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Lewis v. Activision Blizzard

District court grants summary judgment against former employee “game master” of defendant videogame company, finding that sound recordings of employee later incorporated into video game were “works made for hire.”

District court grants summary judgment against former employee “game master” of defendant videogame company, finding that sound recordings of employee later incorporated into video game were “works made for hire.”

Activision Blizzard, Inc., and Blizzard Entertainment, Inc. (together, Blizzard), develop, market, and distribute computer games, including the very popular World of Warcraft. Plaintiff, a former Blizzard employee, worked as a “game master” for World of Warcraft, a position that involved providing customer service, managing the online gamer community, and, according to her formal job description, “assisting with the creation of content during the ever ongoing development of the game.” While serving in that role, plaintiff was invited to participate in “open auditions” for voiceover work related to the game. Plaintiff auditioned and was invited to record a voice for a character called the “baby murloc.”

Plaintiff participated in two recording sessions in Blizzard’s offices (on her days off) and was compensated for her participation in both recording sessions at her usual hourly rate. She never sought additional compensation for her work on either recording. Although she was not explicitly told that the voice work would be incorporated into a new version of the game itself, she understood that it would be used in connection with the game and its marketing. Later, she discovered that the recordings were used to create a new baby murloc character. After being terminated by Blizzard, plaintiff brought suit against Blizzard for copyright infringement, along with state law claims that were later dismissed.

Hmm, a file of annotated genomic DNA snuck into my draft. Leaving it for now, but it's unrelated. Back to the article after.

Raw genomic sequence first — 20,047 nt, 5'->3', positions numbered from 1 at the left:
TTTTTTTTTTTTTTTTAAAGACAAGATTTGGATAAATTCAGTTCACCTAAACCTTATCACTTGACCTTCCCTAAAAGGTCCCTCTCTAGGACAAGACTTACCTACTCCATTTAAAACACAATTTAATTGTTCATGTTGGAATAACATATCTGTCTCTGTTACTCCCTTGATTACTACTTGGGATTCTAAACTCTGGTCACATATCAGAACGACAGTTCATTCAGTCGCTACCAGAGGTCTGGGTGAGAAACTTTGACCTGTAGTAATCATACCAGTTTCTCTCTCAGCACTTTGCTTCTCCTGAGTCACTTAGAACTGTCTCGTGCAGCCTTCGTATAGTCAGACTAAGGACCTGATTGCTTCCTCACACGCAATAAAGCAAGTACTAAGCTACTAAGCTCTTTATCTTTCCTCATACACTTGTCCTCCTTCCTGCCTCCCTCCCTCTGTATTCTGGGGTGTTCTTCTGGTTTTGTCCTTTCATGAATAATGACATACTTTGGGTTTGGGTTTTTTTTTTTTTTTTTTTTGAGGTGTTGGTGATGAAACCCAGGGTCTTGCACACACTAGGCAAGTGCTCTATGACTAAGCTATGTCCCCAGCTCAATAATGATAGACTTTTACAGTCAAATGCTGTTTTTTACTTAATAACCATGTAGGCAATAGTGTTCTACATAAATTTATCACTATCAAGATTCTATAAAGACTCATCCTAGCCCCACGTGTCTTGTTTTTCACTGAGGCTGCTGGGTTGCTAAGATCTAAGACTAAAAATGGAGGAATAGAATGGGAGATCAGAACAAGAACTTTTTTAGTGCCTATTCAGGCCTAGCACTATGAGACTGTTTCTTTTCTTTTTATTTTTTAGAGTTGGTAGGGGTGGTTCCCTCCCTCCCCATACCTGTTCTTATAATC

Blizzard moved for summary judgment, contending that plaintiff did not own a copyright in the baby murloc recordings because the recordings constituted a “work made for hire” under the Copyright Act. In the alternative, Blizzard argued that it was a joint author of the recordings and could not be held liable for copyright infringement.

Analyzing whether the recordings were a “work made for hire,” the court noted that the Copyright Act defines that term as “work prepared by an employee within the scope of his or her employment.” Looking to general common law understandings of “scope of employment,” the court found that the undisputed facts demonstrated that plaintiff was an employee of Blizzard and that her contributions to the baby murloc recordings fell squarely within the scope of her employment. Although plaintiff’s role primarily entailed customer service, her job description specifically covered contributions to game content, and plaintiff admitted that game masters, in fact, made these contributions from time to time. Plaintiff also conceded that her supervisor praised her work on the recordings during a performance review, suggesting that the recordings were viewed as part of her overall job duties. Moreover, the recording sessions were conducted at Blizzard’s offices, using Blizzard’s equipment, and under the supervision of Blizzard’s sound engineer. Even if the particular voice were plaintiff’s own “idea,” as she contended, the court noted that such mere ideas are not copyrightable. Finally, the court found clear evidence that plaintiff was motivated by a desire to serve Blizzard’s interests when she made the recordings. Having found that plaintiff’s contributions to the recordings were made in the scope of her employment, the court concluded that they constituted a “work made for hire” under the Copyright Act and granted summary judgment in Blizzard’s favor.


For more information, please contact Jonathan ZavinW. Allan Edmiston, David Grossman, Tal Dickstein or Meg Charendoff.

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